Credit Suisse, considered by investors as “the weakest link” in Swiss banking, saw its share price plunge Monday as markets were lashed by fears surrounding the collapse of US lender SVB.
This article was originally published by Insider Paper.
Shares in Switzerland’s second biggest bank fell rapidly on the Swiss stock exchange, plummeting by as much as 14.6 percent on Monday to a record low of 2.115 Swiss francs.
The crisis-wracked bank’s shares closed down 9.58 percent at 2.26 francs each.
Other European banks also took a beating amid the market turmoil after Silicon Valley Bank (SVB) — a key lender to start-ups across the United States since the 1980s — collapsed last week following a sudden run on deposits.
Germany’s Commerzbank closed down nearly 13 percent, Spain’s Santander shed more than seven percent and the Netherlands’ ING fell nearly six percent.
In Switzerland, Credit Suisse’s main rival UBS saw its shares shed 7.66 percent to 17.71 francs a piece, dragging down the Swiss stock exchange’s main SMI index by over one percent.
While particularly hard-hit by the market upheaval, Credit Suisse did not have significant exposure to SVB, according to a source familiar with the situation, who asked not to be named.
– ‘Weakest link’ –
“In the US, the market is looking at which are the second weakest” banks, “and in Switzerland it is obvious that Credit Suisse is the weakest link,” Andreas Venditti, an analyst at Swiss investment managers Vontobel, told AFP, explaining why Credit Suisse may have taken such a beating Monday.
Credit Suisse has already lost 81 percent of its value since it was rocked by the bankruptcy of the British financial firm Greensill in March 2021 — the first in a series of scandals that have weakened the Zurich-based bank.
Venditti pointed out that Credit Suisse’s shares were already “volatile” before the SVB collapse.
“That’s why I think Credit Suisse shares are losing much more than UBS,” he said.
The bank’s stock has repeatedly convulsed as it undergoes a major restructuring effort, and the bank has continued to see its value drop.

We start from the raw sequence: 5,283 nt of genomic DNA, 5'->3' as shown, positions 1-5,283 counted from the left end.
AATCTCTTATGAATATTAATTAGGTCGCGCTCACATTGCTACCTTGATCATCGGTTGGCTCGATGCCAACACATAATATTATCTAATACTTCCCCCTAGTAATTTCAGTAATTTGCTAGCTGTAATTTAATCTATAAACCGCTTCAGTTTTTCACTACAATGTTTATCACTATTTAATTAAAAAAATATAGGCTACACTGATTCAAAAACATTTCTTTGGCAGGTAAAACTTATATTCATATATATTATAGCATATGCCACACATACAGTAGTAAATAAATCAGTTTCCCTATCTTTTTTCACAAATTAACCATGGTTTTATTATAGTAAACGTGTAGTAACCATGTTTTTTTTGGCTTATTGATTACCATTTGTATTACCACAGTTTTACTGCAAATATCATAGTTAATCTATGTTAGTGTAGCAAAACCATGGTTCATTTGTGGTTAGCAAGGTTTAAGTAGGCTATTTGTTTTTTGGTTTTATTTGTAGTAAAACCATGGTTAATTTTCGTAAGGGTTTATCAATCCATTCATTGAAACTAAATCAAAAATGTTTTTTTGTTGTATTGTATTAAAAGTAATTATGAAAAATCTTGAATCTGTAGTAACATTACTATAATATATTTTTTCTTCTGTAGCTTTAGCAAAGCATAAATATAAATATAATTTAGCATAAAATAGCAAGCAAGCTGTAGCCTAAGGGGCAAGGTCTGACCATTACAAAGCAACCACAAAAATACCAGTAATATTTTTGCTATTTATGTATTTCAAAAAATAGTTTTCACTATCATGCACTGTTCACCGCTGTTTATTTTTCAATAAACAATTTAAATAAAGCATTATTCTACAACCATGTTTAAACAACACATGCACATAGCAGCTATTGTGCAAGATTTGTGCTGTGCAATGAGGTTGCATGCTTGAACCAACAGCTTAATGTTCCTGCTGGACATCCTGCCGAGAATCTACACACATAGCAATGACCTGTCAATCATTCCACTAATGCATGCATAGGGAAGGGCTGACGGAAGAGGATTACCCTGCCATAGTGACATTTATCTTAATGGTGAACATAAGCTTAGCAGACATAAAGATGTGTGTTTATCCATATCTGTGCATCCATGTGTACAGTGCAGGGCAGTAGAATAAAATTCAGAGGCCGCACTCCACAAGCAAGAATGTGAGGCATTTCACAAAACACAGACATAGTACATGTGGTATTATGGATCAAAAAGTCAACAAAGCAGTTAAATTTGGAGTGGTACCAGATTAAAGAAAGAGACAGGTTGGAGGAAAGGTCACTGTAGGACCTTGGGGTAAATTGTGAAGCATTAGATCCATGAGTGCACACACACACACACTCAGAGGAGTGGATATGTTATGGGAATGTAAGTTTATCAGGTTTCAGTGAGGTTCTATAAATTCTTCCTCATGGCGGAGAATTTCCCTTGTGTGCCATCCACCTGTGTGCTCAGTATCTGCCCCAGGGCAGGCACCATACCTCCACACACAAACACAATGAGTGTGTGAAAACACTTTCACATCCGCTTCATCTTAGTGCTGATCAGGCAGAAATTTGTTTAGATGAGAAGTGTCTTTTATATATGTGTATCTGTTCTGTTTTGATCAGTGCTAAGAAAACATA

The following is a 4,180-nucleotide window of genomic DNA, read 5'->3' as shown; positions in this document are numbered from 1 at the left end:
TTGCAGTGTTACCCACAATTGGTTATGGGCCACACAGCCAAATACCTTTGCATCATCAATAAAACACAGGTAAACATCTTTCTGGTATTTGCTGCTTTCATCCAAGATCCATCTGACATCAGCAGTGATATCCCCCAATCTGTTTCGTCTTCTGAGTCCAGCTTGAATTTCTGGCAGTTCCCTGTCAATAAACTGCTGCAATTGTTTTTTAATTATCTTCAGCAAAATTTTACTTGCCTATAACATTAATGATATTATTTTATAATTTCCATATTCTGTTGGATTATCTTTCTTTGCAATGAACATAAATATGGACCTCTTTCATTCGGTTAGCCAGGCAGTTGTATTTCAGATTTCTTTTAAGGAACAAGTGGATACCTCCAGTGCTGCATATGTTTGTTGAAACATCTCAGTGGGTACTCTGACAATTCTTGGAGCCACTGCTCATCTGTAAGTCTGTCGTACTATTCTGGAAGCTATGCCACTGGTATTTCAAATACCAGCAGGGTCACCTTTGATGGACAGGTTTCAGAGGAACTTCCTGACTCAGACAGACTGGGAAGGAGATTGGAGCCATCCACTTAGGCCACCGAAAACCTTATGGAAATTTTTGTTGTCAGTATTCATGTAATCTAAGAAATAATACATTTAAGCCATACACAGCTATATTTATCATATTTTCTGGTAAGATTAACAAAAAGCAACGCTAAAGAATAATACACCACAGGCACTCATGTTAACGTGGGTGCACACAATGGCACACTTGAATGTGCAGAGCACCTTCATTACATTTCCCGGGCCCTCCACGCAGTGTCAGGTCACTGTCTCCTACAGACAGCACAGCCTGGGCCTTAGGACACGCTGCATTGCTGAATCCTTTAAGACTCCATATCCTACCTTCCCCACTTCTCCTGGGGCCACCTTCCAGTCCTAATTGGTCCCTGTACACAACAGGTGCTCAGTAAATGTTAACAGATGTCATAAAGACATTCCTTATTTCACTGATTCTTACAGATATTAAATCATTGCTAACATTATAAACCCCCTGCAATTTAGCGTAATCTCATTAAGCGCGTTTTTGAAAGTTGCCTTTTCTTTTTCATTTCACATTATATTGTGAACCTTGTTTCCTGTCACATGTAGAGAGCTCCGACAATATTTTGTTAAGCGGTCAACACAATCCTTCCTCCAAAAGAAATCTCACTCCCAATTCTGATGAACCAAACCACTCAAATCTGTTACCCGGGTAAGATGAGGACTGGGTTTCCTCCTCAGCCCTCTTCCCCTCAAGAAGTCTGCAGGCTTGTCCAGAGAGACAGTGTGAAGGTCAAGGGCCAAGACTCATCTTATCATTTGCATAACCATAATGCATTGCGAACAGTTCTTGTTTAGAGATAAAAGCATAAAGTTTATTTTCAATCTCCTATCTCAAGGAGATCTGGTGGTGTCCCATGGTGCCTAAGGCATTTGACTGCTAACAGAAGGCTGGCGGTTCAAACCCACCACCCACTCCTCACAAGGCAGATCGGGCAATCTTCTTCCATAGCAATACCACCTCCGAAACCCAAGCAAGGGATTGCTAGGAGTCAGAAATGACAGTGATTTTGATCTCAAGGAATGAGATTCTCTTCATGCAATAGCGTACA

Under the weight of restructuring costs, the bank reported in early February a net loss of 7.3 billion Swiss francs ($7.76 billion) for the 2022 financial year.
That came against a backdrop of massive withdrawals of funds by its clients, including in the wealth management sector — one of the activities on which the bank intends to refocus.
And one of its biggest shareholders, US investment firm Harris Associates, has sold off its entire stake in the embattled bank, its deputy chair told the Financial Times newspaper last week.
– Following situation ‘closely’ –
The SVB collapse saw US authorities scrambling all weekend to reassure the markets, and on Sunday night they stepped in to protect all the bank’s depositors while regulators took over a second troubled lender.
“Americans can have confidence that the banking system is safe. Your deposits will be there when you need them,” US President Joe Biden insisted Monday.
As European bank shares fell, Germany also moved Monday to quell SVB contagion fears, with its finance watchdog Bafin insisting the fallout posed no threat to financial stability.
Contacted by AFP, Swiss financial regulator Finma meanwhile said it was following the situation “closely”.
It declined to comment further on the specific situation, but said that “as is usual practice with such events, Finma evaluates the direct and indirect exposure of the banks and insurance companies it monitors.”
The aim, it said, is “to identify in time any possible big risks and a potential for contagion.”